In the end, they flew. Penny’s shooting schedule had kept her even busier than Sheldon had predicted, so there was no time for a week long road trip across the country. They had even had to celebrate her birthday on set. Sheldon came, and didn’t say anything about the candles on the cake being a tiny bit too few in number. They also celebrated privately, in her dressing room. There was at least one activity that could make her feel young again.
It was the drive in the rent-a-car from the airport to Howard and Raj’s house that had Sheldon complaining the most. There wasn’t enough legroom. It wasn’t a new car, but had artificial new car smell. The armrest on the door was at an awkward angle and he kept bumping his elbow.
“Really,” he grumbled. “Why haven’t they invented teleportation yet?”
“You’re the one with the Nobel Prize, sweetie,” Penny replied. “You tell me.”
He glared at her sulkily. She smirked and pretended not to notice as she turned onto a shady, tree-lined street. Autumn had come upon the New England town gracefully, yellow and orange leaves adorning the leaves of the trees and cluttering the sidewalks.
Penny peered through the windshield at two-story house painted a tasteful color. “What’s the number on that mailbox?”
“Did you forget your reading glasses again? You really shouldn’t be driving—”
“Spare the lecture! Just give me the number.”
Sheldon sighed and pulled his own glasses out of his bag. “Seven one four.”
“Aha! This is it!” Penny smiled and turned into the driveway. She and Sheldon stepped out of the car and stood together for a moment, looking up at the house.
“It’s nice,” said Sheldon.
“Good place to raise a family.”
Another car pulled in the driveway while they were standing there. A bright red Ferrari, slick and smooth.
“It’s Amy!” Penny yelled and ran up to the car. Amy exited and met her halfway in a hug.
“Bestie!” The two women always were excited to see each other, immediately falling into old, comfortable habits.
“How was your vacation?”
“Fantastic. I went to Puerto Rico. Oh, by the way, this is Javier,” Amy gestured to a tall, handsome man who couldn’t have been older than 25, who was unloading bags from the back of the car.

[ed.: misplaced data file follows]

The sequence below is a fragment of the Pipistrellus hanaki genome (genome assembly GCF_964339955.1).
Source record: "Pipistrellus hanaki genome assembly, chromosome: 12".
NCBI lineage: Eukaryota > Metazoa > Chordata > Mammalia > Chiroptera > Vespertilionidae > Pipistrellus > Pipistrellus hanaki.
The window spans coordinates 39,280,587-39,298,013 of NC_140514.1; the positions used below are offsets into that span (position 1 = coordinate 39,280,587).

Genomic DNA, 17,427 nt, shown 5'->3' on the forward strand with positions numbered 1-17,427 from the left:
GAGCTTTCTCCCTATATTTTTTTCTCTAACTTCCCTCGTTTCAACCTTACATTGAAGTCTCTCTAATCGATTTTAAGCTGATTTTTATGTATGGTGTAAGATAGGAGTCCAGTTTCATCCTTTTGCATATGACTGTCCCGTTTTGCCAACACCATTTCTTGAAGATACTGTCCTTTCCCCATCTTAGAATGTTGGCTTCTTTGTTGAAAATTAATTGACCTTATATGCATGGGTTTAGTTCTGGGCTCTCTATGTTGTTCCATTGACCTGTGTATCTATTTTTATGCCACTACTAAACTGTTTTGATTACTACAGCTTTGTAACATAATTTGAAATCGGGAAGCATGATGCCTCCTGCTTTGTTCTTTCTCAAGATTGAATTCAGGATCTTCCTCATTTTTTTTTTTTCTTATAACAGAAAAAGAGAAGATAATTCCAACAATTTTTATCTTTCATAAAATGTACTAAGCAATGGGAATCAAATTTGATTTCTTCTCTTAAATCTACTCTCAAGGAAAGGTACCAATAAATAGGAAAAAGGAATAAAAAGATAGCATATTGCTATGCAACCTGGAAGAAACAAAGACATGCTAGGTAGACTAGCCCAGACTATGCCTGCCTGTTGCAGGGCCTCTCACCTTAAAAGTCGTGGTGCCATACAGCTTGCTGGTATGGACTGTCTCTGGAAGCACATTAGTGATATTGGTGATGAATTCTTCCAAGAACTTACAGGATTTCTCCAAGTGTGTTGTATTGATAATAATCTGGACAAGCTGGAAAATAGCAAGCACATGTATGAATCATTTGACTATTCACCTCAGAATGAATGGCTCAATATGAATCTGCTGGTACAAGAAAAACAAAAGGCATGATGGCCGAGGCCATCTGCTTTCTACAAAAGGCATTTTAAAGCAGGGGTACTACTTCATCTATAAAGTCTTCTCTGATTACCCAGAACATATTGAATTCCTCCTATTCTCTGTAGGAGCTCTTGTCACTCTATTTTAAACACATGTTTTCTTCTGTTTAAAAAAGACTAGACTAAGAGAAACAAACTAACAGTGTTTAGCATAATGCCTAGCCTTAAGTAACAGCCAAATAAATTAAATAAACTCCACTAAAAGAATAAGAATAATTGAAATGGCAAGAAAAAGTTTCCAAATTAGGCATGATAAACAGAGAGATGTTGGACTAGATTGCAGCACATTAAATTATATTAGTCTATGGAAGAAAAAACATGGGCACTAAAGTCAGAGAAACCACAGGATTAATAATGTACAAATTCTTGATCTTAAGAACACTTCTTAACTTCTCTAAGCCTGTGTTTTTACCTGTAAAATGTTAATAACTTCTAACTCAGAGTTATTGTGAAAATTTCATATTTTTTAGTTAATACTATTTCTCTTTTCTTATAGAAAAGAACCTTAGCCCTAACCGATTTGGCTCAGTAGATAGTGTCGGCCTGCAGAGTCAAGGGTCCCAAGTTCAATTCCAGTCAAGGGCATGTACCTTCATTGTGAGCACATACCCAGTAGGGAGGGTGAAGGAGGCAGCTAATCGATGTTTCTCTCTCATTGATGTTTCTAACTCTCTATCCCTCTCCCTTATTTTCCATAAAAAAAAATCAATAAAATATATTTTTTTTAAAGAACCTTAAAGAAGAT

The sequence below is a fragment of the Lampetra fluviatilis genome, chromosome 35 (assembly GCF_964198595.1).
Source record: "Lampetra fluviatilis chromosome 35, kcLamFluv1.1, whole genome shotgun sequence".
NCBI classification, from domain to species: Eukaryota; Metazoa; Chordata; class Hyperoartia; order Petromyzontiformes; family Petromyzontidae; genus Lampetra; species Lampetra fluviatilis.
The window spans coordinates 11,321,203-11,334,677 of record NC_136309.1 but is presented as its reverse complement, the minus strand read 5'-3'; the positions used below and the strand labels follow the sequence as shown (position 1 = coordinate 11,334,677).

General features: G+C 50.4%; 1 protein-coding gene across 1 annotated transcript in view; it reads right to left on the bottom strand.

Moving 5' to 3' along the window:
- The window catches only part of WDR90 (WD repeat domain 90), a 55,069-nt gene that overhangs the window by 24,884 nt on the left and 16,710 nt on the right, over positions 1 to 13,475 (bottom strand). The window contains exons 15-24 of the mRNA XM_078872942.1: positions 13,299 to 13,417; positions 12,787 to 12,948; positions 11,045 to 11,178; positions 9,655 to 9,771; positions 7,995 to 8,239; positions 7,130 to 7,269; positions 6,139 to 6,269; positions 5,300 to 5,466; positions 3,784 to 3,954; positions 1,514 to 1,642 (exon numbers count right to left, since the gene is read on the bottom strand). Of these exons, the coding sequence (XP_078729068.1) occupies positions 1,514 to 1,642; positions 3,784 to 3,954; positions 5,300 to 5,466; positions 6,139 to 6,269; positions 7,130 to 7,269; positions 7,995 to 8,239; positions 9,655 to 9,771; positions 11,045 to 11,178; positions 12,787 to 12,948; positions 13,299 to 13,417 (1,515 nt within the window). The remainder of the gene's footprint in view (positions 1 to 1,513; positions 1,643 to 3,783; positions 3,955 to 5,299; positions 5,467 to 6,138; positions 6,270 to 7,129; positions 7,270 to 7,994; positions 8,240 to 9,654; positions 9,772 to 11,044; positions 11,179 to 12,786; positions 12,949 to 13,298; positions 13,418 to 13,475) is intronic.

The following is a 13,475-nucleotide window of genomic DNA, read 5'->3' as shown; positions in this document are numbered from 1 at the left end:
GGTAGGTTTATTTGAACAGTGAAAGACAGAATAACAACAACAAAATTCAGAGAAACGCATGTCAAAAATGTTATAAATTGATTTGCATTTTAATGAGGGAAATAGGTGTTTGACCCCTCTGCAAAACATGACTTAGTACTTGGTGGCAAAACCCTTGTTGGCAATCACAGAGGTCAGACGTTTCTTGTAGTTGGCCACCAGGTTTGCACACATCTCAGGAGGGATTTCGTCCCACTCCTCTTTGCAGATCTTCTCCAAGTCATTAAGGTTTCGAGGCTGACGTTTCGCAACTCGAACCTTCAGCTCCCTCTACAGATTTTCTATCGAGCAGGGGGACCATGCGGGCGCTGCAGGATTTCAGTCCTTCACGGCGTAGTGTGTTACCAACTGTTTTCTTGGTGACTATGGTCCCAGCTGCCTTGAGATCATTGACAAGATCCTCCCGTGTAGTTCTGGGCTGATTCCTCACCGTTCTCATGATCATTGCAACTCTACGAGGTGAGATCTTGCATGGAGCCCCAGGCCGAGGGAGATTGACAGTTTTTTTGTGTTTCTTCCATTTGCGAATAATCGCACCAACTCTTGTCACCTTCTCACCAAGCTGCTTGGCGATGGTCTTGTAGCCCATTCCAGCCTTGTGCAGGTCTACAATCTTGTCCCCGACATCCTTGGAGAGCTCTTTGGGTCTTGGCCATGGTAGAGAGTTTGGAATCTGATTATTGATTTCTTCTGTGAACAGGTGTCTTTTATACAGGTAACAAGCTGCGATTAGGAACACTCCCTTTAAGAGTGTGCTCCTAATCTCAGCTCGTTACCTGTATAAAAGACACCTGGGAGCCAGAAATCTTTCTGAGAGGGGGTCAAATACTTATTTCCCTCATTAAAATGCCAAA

“Hello!” he called, waving. “I am Javier!”
“Nice,” was all Penny could say in a breathless voice.
“Yeah, I’m livin’ the vida loca,” Amy replied. She turned. “Sheldon! How are you?”
“I have a cramp in my anterior gluteus medius.”
“Pain in the butt,” Penny muttered.
“In layman’s terms, yes,” said Sheldon.
Amy linked arms with Penny and headed towards the front door of the house. Before they could knock, the door swung open wide. Raj stood there, smiling.
“Amy! Penny!” He hugged them both. When they separated, he turned and held out his hand. “Sheldon!”
Sheldon shook his hand and smiled. “Raj.”
Raj turned again to Javier. “And you are?”
“Hello! I am Javier.”
“And I am Javier!”
“I think Rajesh has been using wine for a little more than cooking,” Penny whispered to Amy.
“It’s an excellent skin softener.”
“Not exactly what I meant.”
Raj ushered them all into the house. Howard was in the living room, fiddling with the television, trying to avoid football. Their two kids, a boy and a girl roughly a year apart and indistinguishable to Penny, were engaged in a very enthusiastic game of slapjack on the floor. Howard stood and greeted them. They exchanged pleasantries, how are you? How’re the kids? How was the drive and the flight and wow it smells good in here. They put up their coats and their bags—Amy and Javier were going to stay in the guest bedroom, but Penny and Sheldon had already booked a hotel, despite Raj’s protest. Finally, they were all able to talk. They poured wine, some with more in their glass than others, and sat together.
Howard and Raj had worked together on the last manned mission to Mars. Neither one had wanted to fly, not now that they had kids, but they had been crucial ground support. Amy’s patent on her robot brain transplant thingy had made her a fortune and now the only experiments she conducted were in the bedroom, with Javiers and Logans and Antonios and a Boris or two. Penny had won an Emmy last year, and been nominated this year and lost. The show was in its fifth season, though, so she had expected it. Somehow, Sheldon was able to restrain himself until someone else finally brought up his Nobel Prize, which he bragged about at length. The trip to Sweden, meeting the king, hobnobbing with the greatest minds of our time—a category which now included himself.